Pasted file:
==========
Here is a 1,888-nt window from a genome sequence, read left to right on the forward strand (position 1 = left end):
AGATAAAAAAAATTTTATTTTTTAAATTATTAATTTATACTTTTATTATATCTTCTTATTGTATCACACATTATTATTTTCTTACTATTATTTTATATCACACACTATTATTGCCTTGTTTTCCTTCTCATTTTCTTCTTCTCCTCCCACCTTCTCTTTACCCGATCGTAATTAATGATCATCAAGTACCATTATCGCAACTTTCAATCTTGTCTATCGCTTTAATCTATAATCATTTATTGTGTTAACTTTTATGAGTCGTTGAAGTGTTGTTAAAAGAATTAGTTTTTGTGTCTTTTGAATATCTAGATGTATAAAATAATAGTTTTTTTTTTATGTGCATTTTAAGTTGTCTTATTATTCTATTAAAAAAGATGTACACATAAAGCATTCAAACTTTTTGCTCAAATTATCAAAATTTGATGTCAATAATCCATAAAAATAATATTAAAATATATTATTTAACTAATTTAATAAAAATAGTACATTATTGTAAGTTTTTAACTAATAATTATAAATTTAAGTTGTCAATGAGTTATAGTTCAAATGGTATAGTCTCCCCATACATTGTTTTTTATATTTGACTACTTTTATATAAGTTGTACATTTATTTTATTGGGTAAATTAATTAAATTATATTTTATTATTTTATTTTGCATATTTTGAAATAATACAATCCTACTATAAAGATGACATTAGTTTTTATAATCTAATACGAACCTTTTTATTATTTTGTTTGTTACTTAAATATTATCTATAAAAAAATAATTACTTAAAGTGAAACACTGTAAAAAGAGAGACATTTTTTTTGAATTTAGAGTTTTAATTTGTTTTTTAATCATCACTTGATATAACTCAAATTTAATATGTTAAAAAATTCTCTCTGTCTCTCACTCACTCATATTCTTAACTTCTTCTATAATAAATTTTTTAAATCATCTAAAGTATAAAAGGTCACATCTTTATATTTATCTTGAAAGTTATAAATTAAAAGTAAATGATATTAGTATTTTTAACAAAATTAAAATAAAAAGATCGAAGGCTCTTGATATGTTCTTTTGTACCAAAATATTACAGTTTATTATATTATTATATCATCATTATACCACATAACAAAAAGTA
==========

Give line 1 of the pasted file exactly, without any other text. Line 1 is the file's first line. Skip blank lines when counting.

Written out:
Here is a 1,888-nt window from a genome sequence, read left to right on the forward strand (position 1 = left end):